Ladies and gentlemen,
At the outset let me congratulate the organizers, in particular the Institute for Cultural Diplomacy (ICD) and the Budapest Centre for convening this very timely Symposium on Prevention of genocide and Mass Atrocities in Practice. I regret that I was not able to be with you today at this important discussion. However, I hope this video-intervention will provide a useful input to the debate. Enhancing transatlantic collaboration of civil society is an extremely important issue, and in particular we should explore ways how NGOs might help the transatlantic cooperation of Governmental Organizations.
I will focus in my presentation on three points.
1. Tools governments have at their disposal for genocide prevention.
2. Responsibility to Protect concept.
3. The way forward with special emphasis on the role of the civil society.
Turning to point 1.
It suffices to look at this conference’s programme to see how many non-governmental organizations are involved in the genocide prevention activities. However, governmental part is much less developed in this area, although we should commend the progress made by the international community over the last two decades after having witnessed genocides in Srebrenica and Rwanda. The UN has established the Office of the Special Adviser to the UNSG on the Genocide Prevention, the UNSC has established two international criminal courts and international community subsequently established the first permanent international criminal court which today counts 122 members. In addition, many other UN offices and agencies are closely linked to the genocide prevention activities such as peace building and rule of law programmes. We should recognize also the important role of regional organizations which have also adopted their activities aimed at genocide and other mass atrocities prevention.
Regrettably, despite this progress the international community has still not made an end to genocide and mass atrocities. Even today we are still hopelessly observing mass atrocities being committed on a daily basis. How can we go above this? The answer to this question is not easy, but this does not mean we shouldn’t stop thinking of how to improve our action. There were several proposals presented in the last few years, all of which, in my view, deserve our close attention. Let me just highlight two of them: Responsibility to Protect concept and the initiative of the former Prime Minister of Slovenia Mr. Janez Janša “The Genocide Free World”. The later initiative, developed together with the ICD, aims to combine existing activities in this area and to give them a strong political support for possible formal adoption.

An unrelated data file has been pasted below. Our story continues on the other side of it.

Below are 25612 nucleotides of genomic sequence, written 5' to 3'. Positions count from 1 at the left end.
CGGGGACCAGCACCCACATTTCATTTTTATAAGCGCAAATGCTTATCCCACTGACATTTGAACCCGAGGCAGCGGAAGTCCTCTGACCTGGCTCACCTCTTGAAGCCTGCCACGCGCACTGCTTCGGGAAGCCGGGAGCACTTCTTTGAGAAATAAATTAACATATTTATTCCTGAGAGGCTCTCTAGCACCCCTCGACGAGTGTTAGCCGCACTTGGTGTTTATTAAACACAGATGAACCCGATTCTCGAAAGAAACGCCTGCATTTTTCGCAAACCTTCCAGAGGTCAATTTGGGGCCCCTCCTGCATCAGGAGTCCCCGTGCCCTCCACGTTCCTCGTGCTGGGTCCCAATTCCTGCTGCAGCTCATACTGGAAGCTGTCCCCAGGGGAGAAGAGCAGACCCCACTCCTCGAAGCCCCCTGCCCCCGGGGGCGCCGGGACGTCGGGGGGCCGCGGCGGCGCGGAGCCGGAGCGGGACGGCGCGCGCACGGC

Let me now turn to my second point – the Responsibility to Protect concept (R2P).
Slovenia has been a staunch R2P supporter since its historical endorsement at the 2005 World Summit where our then Permanent Representative to the UN co-facilitated its adoption. The R2P shifts the understanding of the principle of sovereignty as States’ exclusive right to sovereignty to an obligation of States to protect their populations from genocide and other mass atrocities. All states must assist each other in performing this obligation, and international community must act if a state manifestly breaches its obligation to protect. However, we can see that there is a lot of misunderstanding on the R2P concept. During the very well attended first European regional R2P Focal Points meeting held in Slovenia on 10 April earlier this year and the subsequent international academic conference organized by the Law Faculty, where we were honored also by the presence of the UN Special Adviser Mr. Dieng, we have noticed that R2P is often wrongly understood only as another way of a military intervention.
This is wrong! The R2P aim is primarily to work preventively. States must address with due care conditions conducive to genocide and other mass atrocities. Mass atrocities do not erupt from a vacuum. There are always clear indicators that violence will emerge and atrocities will be committed. Military intervention, while being the most visible part of the R2P, comes only as a last resort. We should be clear that military intervention is not the difficulty of the R2P concept, but it is the difficulty as such, irrespective whether it is part of the R2P or not.